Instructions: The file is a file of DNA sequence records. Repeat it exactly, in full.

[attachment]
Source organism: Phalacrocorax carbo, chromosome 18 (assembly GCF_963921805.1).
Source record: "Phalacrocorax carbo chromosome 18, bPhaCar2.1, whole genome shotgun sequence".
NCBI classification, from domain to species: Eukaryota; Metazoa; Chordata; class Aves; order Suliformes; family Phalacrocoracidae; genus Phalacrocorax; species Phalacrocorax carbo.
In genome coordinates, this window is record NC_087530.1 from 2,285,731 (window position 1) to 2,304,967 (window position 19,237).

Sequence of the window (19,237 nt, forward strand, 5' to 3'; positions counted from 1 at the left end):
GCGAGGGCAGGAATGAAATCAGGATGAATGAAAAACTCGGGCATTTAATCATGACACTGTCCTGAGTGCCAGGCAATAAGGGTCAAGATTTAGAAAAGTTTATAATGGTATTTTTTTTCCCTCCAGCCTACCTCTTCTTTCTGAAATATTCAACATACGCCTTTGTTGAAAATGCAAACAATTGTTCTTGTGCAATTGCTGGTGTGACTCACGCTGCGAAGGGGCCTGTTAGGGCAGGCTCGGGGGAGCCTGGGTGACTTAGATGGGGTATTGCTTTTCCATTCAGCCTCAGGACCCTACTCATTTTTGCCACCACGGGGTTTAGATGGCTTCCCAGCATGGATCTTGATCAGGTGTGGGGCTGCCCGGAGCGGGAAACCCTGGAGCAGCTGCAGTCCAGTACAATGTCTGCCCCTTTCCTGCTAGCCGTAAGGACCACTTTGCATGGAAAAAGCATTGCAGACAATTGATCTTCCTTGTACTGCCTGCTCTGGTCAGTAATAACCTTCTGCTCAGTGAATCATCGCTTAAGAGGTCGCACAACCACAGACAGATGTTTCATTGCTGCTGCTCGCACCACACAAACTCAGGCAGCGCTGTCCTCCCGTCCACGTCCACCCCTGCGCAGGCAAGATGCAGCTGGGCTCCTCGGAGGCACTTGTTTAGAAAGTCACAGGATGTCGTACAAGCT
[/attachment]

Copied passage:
Source organism: Phalacrocorax carbo, chromosome 18 (assembly GCF_963921805.1).
Source record: "Phalacrocorax carbo chromosome 18, bPhaCar2.1, whole genome shotgun sequence".
NCBI classification, from domain to species: Eukaryota; Metazoa; Chordata; class Aves; order Suliformes; family Phalacrocoracidae; genus Phalacrocorax; species Phalacrocorax carbo.
In genome coordinates, this window is record NC_087530.1 from 2,285,731 (window position 1) to 2,304,967 (window position 19,237).

Sequence of the window (19,237 nt, forward strand, 5' to 3'; positions counted from 1 at the left end):
GCGAGGGCAGGAATGAAATCAGGATGAATGAAAAACTCGGGCATTTAATCATGACACTGTCCTGAGTGCCAGGCAATAAGGGTCAAGATTTAGAAAAGTTTATAATGGTATTTTTTTTCCCTCCAGCCTACCTCTTCTTTCTGAAATATTCAACATACGCCTTTGTTGAAAATGCAAACAATTGTTCTTGTGCAATTGCTGGTGTGACTCACGCTGCGAAGGGGCCTGTTAGGGCAGGCTCGGGGGAGCCTGGGTGACTTAGATGGGGTATTGCTTTTCCATTCAGCCTCAGGACCCTACTCATTTTTGCCACCACGGGGTTTAGATGGCTTCCCAGCATGGATCTTGATCAGGTGTGGGGCTGCCCGGAGCGGGAAACCCTGGAGCAGCTGCAGTCCAGTACAATGTCTGCCCCTTTCCTGCTAGCCGTAAGGACCACTTTGCATGGAAAAAGCATTGCAGACAATTGATCTTCCTTGTACTGCCTGCTCTGGTCAGTAATAACCTTCTGCTCAGTGAATCATCGCTTAAGAGGTCGCACAACCACAGACAGATGTTTCATTGCTGCTGCTCGCACCACACAAACTCAGGCAGCGCTGTCCTCCCGTCCACGTCCACCCCTGCGCAGGCAAGATGCAGCTGGGCTCCTCGGAGGCACTTGTTTAGAAAGTCACAGGATGTCGTACAAGCT